Asked why, a member of a high-level inter-ministerial committee that has generated detailed guidelines on the subject said the matter was debated extensively, before it was decided to leave this right limited to a select number of VIPs. “You may look at it from a variety of angles, but the fact is that a flag on a house isn’t the same as a flag on a car. On a car, a flag assumes a different proportion, from a symbol of your nationalism to a symbol of your status,” he said, requesting anonymity.
But hasn’t the apex court given complete freedom on the subject, so long as the
Tri colour isn’t insulted To this, the member said, “we felt complete freedom, if you will, has to be understood in the right context. Take the example of a beacon light outside your house or office. Nobody would have a problem with that. But put the same blue or red light atop a moving car, and it would assume a different proportion. You would be challaned! That’s what the police has been told to do now,” he argued.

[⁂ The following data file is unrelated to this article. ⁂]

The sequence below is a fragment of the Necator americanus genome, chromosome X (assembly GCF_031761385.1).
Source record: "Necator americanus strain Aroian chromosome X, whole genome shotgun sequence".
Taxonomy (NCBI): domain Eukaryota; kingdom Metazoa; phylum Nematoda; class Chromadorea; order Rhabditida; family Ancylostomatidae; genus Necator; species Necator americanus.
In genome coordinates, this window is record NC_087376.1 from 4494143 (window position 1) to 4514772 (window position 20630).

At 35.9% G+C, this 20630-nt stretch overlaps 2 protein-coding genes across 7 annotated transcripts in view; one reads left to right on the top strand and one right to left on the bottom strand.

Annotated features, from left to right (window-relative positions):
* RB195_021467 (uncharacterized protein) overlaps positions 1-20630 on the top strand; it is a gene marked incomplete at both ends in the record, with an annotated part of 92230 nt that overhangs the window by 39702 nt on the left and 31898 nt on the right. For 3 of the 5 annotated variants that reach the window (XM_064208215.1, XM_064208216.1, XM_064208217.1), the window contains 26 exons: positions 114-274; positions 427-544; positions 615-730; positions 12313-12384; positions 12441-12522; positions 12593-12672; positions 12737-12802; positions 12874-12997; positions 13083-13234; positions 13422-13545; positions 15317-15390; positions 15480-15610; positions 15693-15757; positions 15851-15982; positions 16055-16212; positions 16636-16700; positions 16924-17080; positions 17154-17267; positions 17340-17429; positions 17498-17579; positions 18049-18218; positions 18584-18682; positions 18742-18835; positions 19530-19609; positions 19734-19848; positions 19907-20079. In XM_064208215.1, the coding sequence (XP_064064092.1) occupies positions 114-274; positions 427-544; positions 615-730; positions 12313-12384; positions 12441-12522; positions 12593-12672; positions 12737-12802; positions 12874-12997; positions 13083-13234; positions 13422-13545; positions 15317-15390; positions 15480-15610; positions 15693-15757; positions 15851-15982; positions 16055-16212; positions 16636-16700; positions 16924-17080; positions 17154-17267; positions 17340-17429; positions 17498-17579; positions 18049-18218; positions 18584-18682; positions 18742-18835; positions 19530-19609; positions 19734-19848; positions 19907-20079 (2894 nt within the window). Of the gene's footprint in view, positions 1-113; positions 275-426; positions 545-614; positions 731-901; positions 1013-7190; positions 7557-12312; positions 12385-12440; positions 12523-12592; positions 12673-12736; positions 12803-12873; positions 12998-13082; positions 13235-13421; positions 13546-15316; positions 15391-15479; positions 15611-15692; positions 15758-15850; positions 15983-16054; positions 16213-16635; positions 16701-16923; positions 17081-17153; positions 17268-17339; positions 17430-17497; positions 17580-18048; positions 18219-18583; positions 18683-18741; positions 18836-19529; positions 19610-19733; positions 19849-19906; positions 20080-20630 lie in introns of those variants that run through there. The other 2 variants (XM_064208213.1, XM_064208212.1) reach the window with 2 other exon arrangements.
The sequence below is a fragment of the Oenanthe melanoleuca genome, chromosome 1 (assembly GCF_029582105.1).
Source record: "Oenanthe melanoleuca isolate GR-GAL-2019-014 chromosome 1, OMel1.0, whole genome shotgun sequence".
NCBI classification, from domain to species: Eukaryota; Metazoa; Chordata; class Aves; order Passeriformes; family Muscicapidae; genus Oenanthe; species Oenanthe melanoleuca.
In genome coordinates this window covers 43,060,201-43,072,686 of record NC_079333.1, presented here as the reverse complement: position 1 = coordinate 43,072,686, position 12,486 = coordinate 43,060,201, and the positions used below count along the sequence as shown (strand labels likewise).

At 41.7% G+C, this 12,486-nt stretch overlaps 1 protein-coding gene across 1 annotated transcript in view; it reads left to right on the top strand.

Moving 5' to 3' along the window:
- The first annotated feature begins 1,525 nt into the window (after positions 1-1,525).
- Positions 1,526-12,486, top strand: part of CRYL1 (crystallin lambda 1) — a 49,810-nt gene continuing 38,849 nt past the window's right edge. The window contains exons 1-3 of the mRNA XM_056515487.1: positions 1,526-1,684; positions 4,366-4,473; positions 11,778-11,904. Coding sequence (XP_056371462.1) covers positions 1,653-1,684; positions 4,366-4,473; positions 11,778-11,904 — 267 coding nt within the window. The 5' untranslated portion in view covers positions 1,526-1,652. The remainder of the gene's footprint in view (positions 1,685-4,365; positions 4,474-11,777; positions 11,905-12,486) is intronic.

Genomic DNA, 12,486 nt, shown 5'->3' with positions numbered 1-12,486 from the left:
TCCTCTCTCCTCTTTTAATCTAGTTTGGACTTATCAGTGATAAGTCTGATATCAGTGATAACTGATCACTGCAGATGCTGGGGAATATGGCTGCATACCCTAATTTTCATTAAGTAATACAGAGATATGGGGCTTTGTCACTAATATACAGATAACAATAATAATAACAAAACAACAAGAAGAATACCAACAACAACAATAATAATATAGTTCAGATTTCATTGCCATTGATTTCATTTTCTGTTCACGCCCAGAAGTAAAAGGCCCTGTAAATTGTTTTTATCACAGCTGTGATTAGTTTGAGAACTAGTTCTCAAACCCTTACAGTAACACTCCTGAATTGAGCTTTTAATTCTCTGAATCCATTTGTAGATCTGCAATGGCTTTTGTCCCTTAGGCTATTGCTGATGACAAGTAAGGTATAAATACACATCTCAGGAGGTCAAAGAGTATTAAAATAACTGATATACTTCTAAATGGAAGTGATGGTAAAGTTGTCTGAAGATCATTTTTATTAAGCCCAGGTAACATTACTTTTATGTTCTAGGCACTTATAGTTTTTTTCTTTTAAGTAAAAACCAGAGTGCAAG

But can’t a car be a static object too And what about someone putting the flag ‘inside’ his car and not on the bonnet Or in the form of a sticker Or atop a moving bicycle On each of these posers, the member laughed heartily, and then argued that there were indeed areas where a committee can’t provide all the answers. This hasn’t, however, stopped this panel from going into minutae like the length of flag staffs, and enshrining that in the midst of other flags, the Tricolour will have to perched a little higher. “The flag code has been liberalised, but reasonable restrictions remain,” the committee member said.
The list of dignitaries whose cars fly the Tricolour include the President, the vice president, the Prime Minister, governors and lieutenant governors of states, presiding officers of the central and state legislatures, and all central and state ministers. The three chiefs of armed forces don’t fly the National Flag on their cars, though these flags have a miniaturised Tricolour in one corner sewed to the flag of the concerned service. But as far as offices are concerned, even junior civil servants at sub-division level have taken to placing a National Flag behind their chairs. This is often evident when these officers give sound bites on television.
The said committee, whose report was ready since April last, though the details have been announced only now, included joint secretaries from defence, external affairs, culture, and law, and was presided over by home ministry special secretary PD Shenoy. It has added high court judges to the list of dignitaries who can fly the Tricolour on their cars.